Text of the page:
NASA has actually given serious consideration to "waste reclamation" on a Mars mission. It turns out nearly anything can be made edible by hydrolyzing it. "Edible" meaning "contains nutritional value," not "something people are actually willing to eat." It will come as no surprise that the idea of eating hydrolyzed feces does not go down well with astronauts who hear the proposal. This is actually one of the key points that emerges from Roach's book: scientists have devised all sorts of schemes for "optimizing" space missions, and if astronauts were machines or trained monkeys, you could make space travel a lot cheaper and more efficient. Unfortunately, astronauts are human beings, so strapping them into a couch for a month straight in a space diaper while they eat shit-burgers is, while theoretically possible, in practical terms likely to result in the first space homicide.
More trivia: only 50% of the population produces methane in their farts. Apparently it's a genetic thing: either you can do the human pilot-light thing with a cigarette lighter or you can't. One NASA scientist proposed selecting astronauts from, among other things, candidates whose flatulence is methane-free and low in hydrogen. I guess you never know when and where a stray spark might cause disaster in a space capsule? And yes, it turns out at least a couple of astronauts have tried to find out if letting a big one rip produces any appreciable amount of "thrust" in zero-gee. (It doesn't.)
Be honest, you wanted to know this stuff, didn't you?
It's not all poop and vomit and sex. There are also chapters on the psychological effects of space-walking and isolation (astronauts suffer from "space euphoria"), and deadly serious research on impacts, crashes, and bail-outs that sometimes involves using human corpses with gauges attached to them.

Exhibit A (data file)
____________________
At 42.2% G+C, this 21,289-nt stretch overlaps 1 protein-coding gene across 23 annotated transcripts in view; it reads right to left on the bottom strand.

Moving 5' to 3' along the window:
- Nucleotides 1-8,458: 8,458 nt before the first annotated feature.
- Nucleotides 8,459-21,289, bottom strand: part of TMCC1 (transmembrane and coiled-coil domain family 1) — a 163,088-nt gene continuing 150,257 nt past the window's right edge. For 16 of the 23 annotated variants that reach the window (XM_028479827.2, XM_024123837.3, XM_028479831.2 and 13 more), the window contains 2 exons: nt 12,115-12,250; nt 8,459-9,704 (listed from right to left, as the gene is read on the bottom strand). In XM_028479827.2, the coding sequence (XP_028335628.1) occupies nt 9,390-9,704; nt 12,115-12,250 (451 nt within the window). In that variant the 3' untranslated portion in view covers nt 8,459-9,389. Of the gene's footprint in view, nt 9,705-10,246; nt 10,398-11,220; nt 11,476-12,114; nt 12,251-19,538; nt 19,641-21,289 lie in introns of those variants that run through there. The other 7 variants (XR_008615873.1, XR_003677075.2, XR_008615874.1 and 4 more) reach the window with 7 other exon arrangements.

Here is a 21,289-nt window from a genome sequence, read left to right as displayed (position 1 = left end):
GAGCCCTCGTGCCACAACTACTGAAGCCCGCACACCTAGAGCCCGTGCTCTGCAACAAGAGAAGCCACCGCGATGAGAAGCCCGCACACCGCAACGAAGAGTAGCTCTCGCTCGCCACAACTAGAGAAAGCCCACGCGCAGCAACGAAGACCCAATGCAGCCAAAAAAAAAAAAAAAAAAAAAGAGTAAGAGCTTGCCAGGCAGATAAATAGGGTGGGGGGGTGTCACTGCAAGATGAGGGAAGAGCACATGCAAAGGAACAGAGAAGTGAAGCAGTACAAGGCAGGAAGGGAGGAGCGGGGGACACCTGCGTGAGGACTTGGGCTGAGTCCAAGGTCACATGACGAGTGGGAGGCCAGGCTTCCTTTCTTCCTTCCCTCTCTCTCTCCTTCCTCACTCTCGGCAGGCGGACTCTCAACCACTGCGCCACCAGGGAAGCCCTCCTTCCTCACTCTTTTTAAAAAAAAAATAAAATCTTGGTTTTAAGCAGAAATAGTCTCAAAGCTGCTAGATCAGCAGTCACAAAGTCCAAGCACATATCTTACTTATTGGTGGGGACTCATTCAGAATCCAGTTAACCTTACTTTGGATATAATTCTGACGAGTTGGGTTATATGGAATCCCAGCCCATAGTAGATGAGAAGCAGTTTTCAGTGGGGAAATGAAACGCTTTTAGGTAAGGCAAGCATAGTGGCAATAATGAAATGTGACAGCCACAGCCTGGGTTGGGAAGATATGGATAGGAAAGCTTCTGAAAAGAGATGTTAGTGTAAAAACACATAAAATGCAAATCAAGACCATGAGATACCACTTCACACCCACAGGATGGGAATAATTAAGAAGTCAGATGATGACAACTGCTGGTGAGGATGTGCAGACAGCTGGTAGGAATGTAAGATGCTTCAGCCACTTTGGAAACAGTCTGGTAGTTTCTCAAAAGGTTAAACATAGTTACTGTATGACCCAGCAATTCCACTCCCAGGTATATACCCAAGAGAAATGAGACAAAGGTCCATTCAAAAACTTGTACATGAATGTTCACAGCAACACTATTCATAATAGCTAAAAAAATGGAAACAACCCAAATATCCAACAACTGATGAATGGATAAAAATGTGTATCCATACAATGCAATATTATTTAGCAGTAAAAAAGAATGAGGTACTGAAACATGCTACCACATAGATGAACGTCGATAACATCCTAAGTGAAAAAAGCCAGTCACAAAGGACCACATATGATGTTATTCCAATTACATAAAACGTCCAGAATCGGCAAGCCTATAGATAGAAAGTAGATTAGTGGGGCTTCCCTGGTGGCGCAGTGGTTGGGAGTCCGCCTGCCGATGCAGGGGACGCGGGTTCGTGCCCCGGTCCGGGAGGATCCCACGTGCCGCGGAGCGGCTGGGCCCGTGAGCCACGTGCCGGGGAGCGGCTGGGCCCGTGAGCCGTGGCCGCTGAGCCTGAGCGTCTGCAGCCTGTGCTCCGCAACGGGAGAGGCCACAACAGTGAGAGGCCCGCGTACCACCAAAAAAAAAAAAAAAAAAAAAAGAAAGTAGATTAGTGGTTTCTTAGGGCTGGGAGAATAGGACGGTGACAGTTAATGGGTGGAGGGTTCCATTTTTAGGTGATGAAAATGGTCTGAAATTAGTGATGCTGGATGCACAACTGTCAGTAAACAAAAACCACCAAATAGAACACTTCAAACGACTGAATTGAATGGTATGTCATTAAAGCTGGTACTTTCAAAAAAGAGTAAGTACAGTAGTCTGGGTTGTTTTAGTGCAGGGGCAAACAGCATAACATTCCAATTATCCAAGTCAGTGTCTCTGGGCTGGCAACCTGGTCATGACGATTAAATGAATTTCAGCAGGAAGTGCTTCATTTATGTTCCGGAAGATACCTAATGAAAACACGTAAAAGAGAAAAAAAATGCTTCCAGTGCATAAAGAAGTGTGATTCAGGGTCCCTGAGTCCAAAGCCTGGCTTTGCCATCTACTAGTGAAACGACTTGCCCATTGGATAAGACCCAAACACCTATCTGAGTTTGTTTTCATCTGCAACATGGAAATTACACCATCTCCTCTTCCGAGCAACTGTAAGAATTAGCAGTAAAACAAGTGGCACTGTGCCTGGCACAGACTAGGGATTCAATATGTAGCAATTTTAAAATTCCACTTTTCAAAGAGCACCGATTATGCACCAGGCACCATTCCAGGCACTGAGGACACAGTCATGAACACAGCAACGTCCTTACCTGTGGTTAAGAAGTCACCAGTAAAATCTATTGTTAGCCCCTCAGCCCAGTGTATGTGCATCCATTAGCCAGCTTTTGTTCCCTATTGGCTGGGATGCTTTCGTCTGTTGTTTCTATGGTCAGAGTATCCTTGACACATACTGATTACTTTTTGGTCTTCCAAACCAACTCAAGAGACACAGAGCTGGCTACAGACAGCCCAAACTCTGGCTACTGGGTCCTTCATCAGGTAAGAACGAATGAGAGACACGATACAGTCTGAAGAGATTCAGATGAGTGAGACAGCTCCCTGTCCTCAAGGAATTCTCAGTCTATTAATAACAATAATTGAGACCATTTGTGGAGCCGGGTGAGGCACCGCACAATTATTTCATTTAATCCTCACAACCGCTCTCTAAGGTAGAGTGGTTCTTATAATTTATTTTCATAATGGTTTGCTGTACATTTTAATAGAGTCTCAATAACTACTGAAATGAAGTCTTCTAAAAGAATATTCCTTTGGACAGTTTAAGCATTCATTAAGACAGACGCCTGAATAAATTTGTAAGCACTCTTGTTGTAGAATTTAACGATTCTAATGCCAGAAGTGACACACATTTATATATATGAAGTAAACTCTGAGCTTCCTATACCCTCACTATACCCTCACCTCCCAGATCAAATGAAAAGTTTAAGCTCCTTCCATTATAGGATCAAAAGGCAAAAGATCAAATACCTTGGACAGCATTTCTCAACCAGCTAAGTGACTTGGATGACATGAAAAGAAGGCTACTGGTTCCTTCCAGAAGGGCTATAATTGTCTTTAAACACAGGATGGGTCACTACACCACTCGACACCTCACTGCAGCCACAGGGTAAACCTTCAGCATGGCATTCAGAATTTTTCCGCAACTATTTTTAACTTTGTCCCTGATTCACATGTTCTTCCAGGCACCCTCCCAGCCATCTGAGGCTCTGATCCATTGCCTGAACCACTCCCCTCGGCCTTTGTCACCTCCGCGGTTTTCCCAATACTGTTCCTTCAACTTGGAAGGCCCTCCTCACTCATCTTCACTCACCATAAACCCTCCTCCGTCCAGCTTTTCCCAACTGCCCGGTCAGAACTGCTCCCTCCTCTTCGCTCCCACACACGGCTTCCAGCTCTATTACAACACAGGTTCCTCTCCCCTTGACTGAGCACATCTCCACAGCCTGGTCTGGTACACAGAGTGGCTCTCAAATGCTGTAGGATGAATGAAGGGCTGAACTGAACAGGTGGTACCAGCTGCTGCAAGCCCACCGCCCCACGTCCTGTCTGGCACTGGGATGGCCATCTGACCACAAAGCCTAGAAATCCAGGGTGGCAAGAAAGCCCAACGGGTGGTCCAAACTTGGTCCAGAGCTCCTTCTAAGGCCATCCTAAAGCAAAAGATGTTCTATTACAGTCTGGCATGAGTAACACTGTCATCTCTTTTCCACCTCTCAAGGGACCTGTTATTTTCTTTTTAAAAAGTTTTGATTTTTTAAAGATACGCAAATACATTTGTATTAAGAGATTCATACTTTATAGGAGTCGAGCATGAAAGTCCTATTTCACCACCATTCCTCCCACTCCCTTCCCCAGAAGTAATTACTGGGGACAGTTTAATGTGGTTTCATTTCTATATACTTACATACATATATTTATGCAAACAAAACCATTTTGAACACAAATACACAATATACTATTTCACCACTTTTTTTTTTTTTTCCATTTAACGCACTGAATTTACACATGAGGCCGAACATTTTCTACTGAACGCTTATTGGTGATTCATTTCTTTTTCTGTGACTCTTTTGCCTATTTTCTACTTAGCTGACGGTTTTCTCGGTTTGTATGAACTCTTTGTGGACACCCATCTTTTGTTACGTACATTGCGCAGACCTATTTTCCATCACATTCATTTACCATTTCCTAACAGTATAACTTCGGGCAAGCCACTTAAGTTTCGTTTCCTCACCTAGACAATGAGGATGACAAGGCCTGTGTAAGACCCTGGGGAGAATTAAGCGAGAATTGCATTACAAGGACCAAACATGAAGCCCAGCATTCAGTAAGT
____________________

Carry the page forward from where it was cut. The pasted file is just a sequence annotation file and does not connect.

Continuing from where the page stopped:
Mary Roach did copious research for this book. She talked to retired engineers, scientists, and astronauts, and current ones, visited as many NASA facilities as she could get access to, flew to Japan and Russia to meet with officials and astronauts there and talk about their space programs, past and present, and compiles quite a list of people who stopped answering her emails. Her tone is not exactly professional science journalism. (Her other books are Stiff, Spook, and Bonk, about corpses, ghosts, and sex, respectively. Also, apparently she wrote the foreword to The Ultimate Guide to Fellatio. Umm, yeah. No comment. Except that there is no mention of fellatio in Packing for Mars. I'll bet she asked, though.)
While you're alternately giggling like a ten-year-old discovering a book of fart jokes, and picking your jaw off the floor in horror, this book will also make you appreciate just how mind-boggling some of the engineering challenges of space travel are, especially in the human sphere. Trying to shit in space in no laughing matter. Neither is peeing. (Another factoid: the nerves in your bladder that alert you to the "need to go" are all in the bottom, i.e., dependent on gravity. In zero gee, you don't feel bladder pressure until your bladder is literally full to bursting.) Early space scientists had no idea what would actually happen to a human in zero gee. There were theories that the heart would be unable to pump blood, or your eyeballs would burst. Even after they sent dogs and monkeys up first, those first astronauts still didn't know what was going to happen to them. But they went anyway. They ate crappy, barely-edible food, endured horrible discomfort, and spent hours and hours doing mind-numbingly tedious tasks in which one mistake could kill them. They still do it, and when/if we finally fly to Mars, that mission will have all these challenges and more, and there are still men and women who'd sell their souls to go. I can't wait to see it -- from the comfort of Earth's gravity well.
Verdict: Packing for Mars is an irreverent book about a serious subject. Space travel involves challenges, discomforts, and dangers you've never thought about but astronauts and engineers have to when sending people into a place human beings weren't meant to go. It may not make you want to be an astronaut, but it will give you a serious appreciation for just how daunting a mission to Mars or beyond will be.